The interior green lighting of the figures is added, as well as adding in reflections on the floor from the figures. I went with a very smooth, almost glassy quality to the floor, so there is very little distortion in the reflections of the figures.

And that is the basic rundown on how the piece was put together. The final version of this can be seen (and prints and other products featuring this image are available for purchase) on my RedBubble Gallery.

Monday, July 11, 2016

Painting Process: Retro Robot Factory

Here's another in my series of posts where I break down the process for painting one of my robot pieces. As with all of the others in this series, these pieces are painted in Photoshop, 12"x18", 300dpi, in RGB.


I started by laying out the primary figure, building up the composition from that. This was taken from a photo I took of the lovely Monique.


I then sketched in the two figures that would be in the background, the ones that would still be in storage in the facility.



Using those three figures as the base, I then drew out the basic design of the factory/storage facility, including the glass containers for the second and third figures.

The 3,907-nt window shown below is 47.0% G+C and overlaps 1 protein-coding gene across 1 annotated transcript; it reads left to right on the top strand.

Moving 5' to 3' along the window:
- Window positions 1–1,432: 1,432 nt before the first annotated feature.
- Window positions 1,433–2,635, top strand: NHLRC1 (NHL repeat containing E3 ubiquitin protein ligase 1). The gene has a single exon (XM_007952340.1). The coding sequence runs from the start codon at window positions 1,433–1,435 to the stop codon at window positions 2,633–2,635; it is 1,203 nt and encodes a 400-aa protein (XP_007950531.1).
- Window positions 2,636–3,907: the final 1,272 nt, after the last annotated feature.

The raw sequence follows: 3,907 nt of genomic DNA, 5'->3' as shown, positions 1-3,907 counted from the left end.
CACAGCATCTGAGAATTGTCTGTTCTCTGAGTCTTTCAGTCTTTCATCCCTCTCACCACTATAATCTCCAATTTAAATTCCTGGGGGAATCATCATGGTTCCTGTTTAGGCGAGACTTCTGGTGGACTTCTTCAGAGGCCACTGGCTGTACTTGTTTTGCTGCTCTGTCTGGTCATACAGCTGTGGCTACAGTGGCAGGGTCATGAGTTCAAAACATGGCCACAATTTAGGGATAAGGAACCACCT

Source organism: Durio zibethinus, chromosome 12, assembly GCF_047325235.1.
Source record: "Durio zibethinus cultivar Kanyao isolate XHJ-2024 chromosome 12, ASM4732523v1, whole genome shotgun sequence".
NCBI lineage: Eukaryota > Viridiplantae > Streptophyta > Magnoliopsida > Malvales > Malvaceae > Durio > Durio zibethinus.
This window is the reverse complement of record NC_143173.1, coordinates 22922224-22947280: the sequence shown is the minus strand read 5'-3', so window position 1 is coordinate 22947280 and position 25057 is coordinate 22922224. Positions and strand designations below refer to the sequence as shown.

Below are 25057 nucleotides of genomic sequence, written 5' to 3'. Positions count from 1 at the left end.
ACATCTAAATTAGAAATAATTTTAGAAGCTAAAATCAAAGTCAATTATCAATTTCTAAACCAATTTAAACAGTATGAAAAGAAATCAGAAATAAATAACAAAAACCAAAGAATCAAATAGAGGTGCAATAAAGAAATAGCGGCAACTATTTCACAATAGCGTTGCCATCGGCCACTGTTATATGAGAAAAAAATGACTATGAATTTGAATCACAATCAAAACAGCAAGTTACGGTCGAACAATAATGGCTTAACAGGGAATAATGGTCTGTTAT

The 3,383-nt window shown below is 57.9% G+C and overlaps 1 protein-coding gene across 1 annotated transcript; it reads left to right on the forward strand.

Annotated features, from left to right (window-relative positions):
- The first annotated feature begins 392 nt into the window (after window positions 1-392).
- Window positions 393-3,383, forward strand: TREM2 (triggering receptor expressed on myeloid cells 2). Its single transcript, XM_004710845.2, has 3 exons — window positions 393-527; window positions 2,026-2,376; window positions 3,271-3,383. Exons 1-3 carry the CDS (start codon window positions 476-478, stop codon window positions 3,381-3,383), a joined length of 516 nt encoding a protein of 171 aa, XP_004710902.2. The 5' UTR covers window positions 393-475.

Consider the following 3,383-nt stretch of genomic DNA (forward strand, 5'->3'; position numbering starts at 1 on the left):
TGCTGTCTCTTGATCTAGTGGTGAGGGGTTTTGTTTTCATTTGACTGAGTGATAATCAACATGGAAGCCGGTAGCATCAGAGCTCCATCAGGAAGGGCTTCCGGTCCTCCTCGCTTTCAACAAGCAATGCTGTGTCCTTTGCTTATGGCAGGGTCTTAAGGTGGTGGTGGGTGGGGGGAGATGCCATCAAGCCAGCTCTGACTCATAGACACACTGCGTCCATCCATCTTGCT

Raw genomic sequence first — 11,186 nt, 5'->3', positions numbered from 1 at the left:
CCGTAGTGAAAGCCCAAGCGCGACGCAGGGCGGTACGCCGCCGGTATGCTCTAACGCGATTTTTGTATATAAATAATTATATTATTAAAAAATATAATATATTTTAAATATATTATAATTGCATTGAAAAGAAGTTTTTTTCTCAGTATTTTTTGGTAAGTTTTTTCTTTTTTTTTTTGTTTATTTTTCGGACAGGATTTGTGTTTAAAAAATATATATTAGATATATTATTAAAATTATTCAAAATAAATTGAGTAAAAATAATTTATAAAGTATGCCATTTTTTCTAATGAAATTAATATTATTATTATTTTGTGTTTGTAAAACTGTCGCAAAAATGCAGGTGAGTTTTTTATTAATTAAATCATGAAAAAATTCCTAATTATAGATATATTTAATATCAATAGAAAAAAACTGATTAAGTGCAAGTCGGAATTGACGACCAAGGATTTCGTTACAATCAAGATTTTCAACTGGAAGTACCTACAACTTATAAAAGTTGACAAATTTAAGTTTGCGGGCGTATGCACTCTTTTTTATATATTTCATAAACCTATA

I then started developing the design of the primary robot figure. I wanted each one of them to have their own specific design, but I kept the hair the same so they all still had the same retro feel.


Robot designs on the background figures laid out.


Dropping in flat colour layers for the primary figure. Not that the colours here aren't meant to indicate the final colour scheme, but just to separate the various painting layers visually.


Flat colour layers for the second and third robots created.


Flat layers for the background dropped in.


Basic painting on the background and glass containers done. Going with a cool colour palette, which means that the robots themselves should get gradually warmer the closer they are to the viewer.


Basic metal painting on the second and third robots.


Internal lighting effects added to the second and third robots, including showing their lighting reflecting back from the interior of the glass containers they are housed in.


Primary robot figure painted.


Primary robot figure internal lighting added and additional polishing and touchups completed.

The final version can be seen, and prints of it purchased, at my RedBubble gallery.

Friday, April 29, 2016

Painting Process: Robot Constructing Other Robots

This is another in my series of posts where I break down my method for doing my robot painting. As with all of these paintings, this was done in Photoshop, in RGB, 12"x18", at 300dpi.